Idaho soldier stationed in Iraq gets to see birth of twins

Credit: Zach Stotland

Idaho soldier stationed in Iraq gets to see birth of twins

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by Nishi Gupta

KTVB.COM

Posted on December 26, 2010 at 3:06 PM

Updated Tuesday, Nov 12 at 2:03 AM

BOISE -- This Christmas, one Idaho family had a special reason to celebrate -- or should we say two special reasons to celebrate.

A Nampa woman gave birth to twins this week and her husband, who is stationed in the Middle East, was able to join her in the delivery room -- via Skype.

Sergeant First Class Mike Lewis was deployed to Iraq just a few months ago, and he knew this day would come while he was still overseas.

With the help of technology and maternity ward staff, he didn't miss the birth of his newborns.

"For him to just be a part of something really special to begin with really creates that an initial bond that we thought was really necessary and important to us," said Heather Lewis.

She was about to be a mom and her husband Sergeant First Class Mike Lewis, a medic for the Idaho Army National Guard, was stationed in Iraq.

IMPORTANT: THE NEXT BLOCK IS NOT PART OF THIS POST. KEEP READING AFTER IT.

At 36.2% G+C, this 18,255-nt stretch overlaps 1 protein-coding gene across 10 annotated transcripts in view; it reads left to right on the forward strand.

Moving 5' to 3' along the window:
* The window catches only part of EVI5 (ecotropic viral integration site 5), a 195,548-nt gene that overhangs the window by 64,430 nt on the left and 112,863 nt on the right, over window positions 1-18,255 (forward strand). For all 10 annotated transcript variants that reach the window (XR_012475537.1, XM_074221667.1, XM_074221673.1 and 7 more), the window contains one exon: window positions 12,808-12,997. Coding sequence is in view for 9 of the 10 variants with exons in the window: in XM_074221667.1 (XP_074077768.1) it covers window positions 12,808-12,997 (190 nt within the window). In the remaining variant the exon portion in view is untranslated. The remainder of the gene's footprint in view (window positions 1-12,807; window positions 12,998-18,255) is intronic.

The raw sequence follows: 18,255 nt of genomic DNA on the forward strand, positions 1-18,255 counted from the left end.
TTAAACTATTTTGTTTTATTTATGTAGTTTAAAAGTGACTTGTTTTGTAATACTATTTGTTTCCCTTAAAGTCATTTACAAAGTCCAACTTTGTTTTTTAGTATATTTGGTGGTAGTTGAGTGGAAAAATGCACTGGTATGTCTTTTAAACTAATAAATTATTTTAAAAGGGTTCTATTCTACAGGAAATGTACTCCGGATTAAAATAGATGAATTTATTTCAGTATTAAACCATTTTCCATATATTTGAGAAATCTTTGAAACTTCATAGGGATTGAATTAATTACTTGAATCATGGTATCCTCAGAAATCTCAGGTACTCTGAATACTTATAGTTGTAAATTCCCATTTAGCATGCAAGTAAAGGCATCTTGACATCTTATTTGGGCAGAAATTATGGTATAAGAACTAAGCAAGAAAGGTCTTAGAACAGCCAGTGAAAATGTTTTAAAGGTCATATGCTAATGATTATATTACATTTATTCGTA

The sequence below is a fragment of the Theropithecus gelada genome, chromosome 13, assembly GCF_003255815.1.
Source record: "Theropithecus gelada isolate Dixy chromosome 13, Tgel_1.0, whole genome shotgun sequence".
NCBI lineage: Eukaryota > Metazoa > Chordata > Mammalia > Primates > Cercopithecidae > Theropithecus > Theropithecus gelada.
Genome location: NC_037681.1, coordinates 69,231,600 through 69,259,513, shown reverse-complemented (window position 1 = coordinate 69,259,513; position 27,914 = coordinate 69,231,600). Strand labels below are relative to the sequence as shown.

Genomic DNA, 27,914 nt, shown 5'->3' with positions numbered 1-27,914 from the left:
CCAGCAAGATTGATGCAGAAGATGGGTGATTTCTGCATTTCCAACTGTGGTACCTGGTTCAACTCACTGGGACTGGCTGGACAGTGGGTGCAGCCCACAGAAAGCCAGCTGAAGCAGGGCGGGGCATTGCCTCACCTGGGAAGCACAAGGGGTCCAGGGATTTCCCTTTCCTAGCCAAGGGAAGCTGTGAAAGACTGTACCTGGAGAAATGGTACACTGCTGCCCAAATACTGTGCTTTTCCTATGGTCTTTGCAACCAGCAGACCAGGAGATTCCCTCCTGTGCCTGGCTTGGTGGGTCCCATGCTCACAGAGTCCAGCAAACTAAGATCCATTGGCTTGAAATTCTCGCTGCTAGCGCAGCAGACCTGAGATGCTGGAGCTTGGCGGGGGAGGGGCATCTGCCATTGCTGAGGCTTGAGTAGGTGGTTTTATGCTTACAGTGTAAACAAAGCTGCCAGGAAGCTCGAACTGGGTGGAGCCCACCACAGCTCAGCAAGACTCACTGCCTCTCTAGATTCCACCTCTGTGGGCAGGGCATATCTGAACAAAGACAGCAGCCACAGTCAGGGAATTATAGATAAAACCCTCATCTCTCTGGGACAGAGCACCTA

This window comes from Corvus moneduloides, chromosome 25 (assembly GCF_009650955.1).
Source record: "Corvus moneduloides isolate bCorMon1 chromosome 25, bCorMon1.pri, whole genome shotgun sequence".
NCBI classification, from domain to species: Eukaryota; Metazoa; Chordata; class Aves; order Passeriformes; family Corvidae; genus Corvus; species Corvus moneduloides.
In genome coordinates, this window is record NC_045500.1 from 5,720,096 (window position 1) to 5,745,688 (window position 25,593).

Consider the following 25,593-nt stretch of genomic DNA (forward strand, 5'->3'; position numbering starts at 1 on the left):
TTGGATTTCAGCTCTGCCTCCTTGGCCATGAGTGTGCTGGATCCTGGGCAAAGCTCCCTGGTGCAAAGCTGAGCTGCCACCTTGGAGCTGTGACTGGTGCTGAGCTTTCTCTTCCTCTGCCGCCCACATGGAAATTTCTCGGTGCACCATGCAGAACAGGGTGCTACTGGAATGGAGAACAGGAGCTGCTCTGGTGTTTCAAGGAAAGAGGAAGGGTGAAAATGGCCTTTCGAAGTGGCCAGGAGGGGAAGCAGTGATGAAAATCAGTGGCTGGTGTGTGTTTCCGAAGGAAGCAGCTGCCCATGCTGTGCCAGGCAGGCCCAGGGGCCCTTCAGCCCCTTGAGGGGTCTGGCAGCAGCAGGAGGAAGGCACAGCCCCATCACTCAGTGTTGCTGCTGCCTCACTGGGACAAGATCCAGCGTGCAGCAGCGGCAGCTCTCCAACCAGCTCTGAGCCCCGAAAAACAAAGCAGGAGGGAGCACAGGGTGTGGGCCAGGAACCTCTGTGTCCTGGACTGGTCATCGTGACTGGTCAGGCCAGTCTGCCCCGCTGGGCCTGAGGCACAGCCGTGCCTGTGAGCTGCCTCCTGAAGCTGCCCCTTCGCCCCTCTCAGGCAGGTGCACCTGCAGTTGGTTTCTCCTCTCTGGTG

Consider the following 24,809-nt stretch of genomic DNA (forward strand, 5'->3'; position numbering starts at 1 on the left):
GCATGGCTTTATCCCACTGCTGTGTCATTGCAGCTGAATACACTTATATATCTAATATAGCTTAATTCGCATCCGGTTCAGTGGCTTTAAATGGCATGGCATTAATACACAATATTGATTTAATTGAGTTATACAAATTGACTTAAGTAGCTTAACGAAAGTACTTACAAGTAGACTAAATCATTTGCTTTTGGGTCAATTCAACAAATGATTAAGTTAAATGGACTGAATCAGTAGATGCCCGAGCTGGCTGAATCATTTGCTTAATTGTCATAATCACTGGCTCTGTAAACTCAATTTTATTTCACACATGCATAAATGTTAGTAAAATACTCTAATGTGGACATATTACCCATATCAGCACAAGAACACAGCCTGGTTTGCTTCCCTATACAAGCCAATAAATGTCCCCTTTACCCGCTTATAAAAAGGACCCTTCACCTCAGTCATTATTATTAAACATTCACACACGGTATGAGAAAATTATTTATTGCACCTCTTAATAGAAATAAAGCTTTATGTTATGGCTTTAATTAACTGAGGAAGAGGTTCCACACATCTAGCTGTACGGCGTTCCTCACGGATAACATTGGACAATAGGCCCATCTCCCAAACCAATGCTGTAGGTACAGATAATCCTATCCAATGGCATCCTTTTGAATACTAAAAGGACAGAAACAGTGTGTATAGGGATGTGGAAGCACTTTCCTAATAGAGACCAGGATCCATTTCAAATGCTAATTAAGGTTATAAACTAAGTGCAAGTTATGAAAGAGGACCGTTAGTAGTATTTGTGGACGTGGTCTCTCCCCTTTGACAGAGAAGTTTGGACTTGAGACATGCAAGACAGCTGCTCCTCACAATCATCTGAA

“He had just finished his day when he called me in the morning and I told him I was in labor. He was ecstatic and drank a lot of coffee," said Lewis.

He would need it. The tired father would see it through, even from thousands of miles away.

Nurses at St. Luke's Hospital and military staff got Sergeant Lewis on Skype so he could be involved with this special delivery.

"He was right there with the delivery nurses and my sisters telling me, 'Push honey, push.' And really encouraging me along the way. He stayed up for 36 hours straight," said Heather Lewis.

And it was worth it a couple times over. Twins Gabriella and Owen were born less than half an hour apart.

"He's not a crier but he certainly was speechless and really you could tell it was a very special moment for him to be a part of," said Heather Lewis.

"We really appreciate the active service members that are deployed  anyway we can help to bring them closer and bring them with their family members it makes us feel better," said Ken Dey of St. Luke's Hospital.

Now Dad and his newborns can't get enough of each other.

"He's gotten to talk to the babies on the phone. They just want to listen to his voice, want him to listen to his voice, and see him on Skype," said Heather Lewis. "They're great, they're perfect. I love them."

When St. Luke’s gets a request for Skype, they try to accommodate it. They do this for all families, not just those involved with the military.

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